Transatlantic Crossing

Reid Peryam · November 17, 2017 · Somewhere else, Travel · 0 comments

I was intending to return to the USA for a few months this autumn. Coincidentally there was passage available on a transatlantic cruise ship leaving from Lisbon shortly after my departure from Split, Croatia. My mother had been planning for months to cross the Atlantic by ship and invited me to join her. Unfortunately there were no rooms aboard left to be booked three weeks before departure. As luck would have it, my step-father opted out of joining my mother and there was room and availability to share her room with her. We had two small beds and an outside deck overlooking the port side of the ship and were offered a great deal to upgrade to a larger room with unlimited mini-bar and clothes ironing included for $200 extra dollars. What a steal.

In the mornings I awoke early as our journey was continually traversing time zones during the 12 days of our cruise and adding extra hours to the day. I exercised in the gym which was well equipped, even for an athlete-hobbyist such as myself, though the circular dumbbells were ill-equipped for a ship that was continually rocking side-to-side atop an ocean. Afterwards I would take a shower and dunk myself in the saltwater cold tub before soaking in the saltwater hot tub; afterwards again a cold shower before heading into the Snow Grotto – a frozen room with a snow maker meant to presumably replicate a Scandinavian winter to accompany the hot-then-cold alternation ritual of Nordic spa treatments.

After that it was a change of clothes and breakfast with Mom. The food aboard was delicious with plenty of healthy options. I started with half a pound of smoked salmon and a grapefruit; after consuming, I repeated. The ship has at least four different restaurants on board — some of which serve dinner only. All are fabulous though my favorite was the World Café — a buffet that was running all three meals of the day. A few occasions I was lucky enough to eat there for dinner when there was always crab legs and sushi and sashimi – as much as I wanted. Needless to say I was well fed through the entirety of the journey and don’t recall a period of my life during which I was not hungry for nearly two weeks.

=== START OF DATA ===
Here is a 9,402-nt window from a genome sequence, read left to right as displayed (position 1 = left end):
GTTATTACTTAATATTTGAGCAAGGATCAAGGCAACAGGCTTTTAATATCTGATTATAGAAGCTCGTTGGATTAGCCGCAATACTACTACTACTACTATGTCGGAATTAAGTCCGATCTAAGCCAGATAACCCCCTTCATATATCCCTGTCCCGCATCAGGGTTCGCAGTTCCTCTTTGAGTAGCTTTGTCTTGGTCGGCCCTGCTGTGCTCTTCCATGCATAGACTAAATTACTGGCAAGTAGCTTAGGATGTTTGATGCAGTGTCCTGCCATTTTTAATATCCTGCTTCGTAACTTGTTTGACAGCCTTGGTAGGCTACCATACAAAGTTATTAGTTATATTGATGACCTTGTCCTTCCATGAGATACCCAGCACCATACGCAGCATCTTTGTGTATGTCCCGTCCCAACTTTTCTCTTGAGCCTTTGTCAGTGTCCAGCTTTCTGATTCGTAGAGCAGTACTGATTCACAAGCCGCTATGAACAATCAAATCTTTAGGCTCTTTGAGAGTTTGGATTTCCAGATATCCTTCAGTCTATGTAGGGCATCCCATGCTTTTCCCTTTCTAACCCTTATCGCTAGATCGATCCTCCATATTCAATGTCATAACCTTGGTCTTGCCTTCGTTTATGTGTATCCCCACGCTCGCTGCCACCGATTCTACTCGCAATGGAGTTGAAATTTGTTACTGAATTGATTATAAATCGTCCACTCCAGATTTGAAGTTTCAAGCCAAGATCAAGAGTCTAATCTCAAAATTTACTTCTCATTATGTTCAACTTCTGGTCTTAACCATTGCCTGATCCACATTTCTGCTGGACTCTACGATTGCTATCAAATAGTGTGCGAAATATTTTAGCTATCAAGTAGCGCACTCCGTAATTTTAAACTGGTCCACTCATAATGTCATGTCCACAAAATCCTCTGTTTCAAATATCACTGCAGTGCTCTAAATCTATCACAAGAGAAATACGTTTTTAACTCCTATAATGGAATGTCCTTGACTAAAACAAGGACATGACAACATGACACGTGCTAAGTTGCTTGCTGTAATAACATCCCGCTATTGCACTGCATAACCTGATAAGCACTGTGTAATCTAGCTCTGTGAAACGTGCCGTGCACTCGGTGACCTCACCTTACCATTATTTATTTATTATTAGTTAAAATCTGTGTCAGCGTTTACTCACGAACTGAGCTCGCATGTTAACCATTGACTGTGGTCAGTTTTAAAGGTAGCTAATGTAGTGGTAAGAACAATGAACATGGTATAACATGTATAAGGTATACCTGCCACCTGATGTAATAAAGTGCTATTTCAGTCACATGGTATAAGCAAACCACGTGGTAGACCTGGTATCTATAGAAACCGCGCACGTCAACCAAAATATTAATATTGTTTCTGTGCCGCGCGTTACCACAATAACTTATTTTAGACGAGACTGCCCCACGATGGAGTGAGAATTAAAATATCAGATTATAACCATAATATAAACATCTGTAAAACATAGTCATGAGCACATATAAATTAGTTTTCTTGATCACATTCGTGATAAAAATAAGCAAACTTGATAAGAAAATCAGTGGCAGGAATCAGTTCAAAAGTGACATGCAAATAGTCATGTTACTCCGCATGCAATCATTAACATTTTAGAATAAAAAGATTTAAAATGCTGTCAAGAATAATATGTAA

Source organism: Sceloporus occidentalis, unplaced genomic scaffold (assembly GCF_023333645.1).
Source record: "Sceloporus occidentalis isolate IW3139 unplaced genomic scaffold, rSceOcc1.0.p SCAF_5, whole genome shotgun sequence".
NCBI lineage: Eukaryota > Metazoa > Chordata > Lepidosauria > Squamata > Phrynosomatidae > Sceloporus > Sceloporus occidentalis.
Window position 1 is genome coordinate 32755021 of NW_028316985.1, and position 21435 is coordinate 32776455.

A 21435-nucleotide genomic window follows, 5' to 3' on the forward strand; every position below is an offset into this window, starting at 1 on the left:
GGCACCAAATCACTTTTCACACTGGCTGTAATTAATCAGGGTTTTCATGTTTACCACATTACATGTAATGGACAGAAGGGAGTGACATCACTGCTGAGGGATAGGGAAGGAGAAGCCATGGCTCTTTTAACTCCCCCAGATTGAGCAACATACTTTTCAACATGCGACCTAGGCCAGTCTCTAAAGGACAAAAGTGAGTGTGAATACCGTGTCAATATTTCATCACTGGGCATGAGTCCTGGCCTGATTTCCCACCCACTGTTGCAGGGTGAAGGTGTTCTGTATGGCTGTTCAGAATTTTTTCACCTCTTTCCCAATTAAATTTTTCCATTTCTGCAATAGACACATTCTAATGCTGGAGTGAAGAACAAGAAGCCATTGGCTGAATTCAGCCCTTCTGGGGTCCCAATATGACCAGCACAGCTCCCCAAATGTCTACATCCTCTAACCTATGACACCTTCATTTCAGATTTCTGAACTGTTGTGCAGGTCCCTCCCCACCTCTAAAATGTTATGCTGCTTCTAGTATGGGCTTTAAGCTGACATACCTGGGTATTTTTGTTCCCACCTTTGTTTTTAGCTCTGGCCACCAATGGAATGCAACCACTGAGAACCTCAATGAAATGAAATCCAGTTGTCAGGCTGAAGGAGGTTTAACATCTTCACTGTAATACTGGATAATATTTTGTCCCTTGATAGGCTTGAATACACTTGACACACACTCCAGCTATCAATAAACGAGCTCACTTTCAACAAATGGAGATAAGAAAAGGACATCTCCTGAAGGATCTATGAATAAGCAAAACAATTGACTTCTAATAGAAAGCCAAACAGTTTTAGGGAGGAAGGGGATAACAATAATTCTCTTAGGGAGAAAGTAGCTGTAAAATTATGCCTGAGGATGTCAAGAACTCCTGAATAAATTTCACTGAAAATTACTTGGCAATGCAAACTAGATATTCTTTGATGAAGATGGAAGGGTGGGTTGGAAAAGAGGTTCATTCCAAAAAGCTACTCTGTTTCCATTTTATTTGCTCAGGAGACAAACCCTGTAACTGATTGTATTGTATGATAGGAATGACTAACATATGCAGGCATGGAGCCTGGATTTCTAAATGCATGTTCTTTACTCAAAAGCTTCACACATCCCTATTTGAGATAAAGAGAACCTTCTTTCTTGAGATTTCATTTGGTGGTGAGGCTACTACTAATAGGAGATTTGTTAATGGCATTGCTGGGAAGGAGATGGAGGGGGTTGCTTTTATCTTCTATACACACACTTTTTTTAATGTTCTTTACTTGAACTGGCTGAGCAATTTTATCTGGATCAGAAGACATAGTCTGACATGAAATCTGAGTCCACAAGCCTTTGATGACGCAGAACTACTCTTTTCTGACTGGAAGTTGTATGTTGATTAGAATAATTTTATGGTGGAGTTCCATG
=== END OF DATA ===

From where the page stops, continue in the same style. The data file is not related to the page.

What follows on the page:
After breakfast I would take my laptop and work from one of the numerous libraries or lounge spaces aboard the ship. The wifi was bad owing to a satellite connection shared between 900 passengers, but I had facilitated offline work (design, writing etc) to do during the trip in expectation prior to departure — so it worked out fine. I think the Explorer’s Lounge at the prow of the ship is my favorite workspace in the world. For the days at sea the view through the window at my side spanned to the horizon; hypnotic waves that afforded the best office location I can imagine. I was immensely productive and grateful for the chance to do nothing but focus for the majority of the days aboard the Sun.

We did make two stops along the way to crossing the Atlantic — to Sao Miguel in the Azores and Bermuda. The remainder of the time accounted for what I really preferred – eating a lot of food, working hard and sailing into sunsets.

The cruise company, Viking, caters exclusively to the older, retired demographic and the 900 passengers on board were mostly American. The ship we were on, the Sun, is the newest ocean-crossing ship that Viking owns — it just began operations two months prior and our trip across the Atlantic was the first time it, along with the new crew, had crossed too. The facilities really impressed and spoiled me. Everything was ideal in terms of comfort, service and accessibility. I would love to travel to and from America this way for the rest of my life! Ironically this serves as terrific motivation for continuing to focus and work hard (like I did aboard the Sun) until I am able to. Thanks Mom for sharing this incredible experience with me — it is now a treasured memory I will carry with me the rest of my life!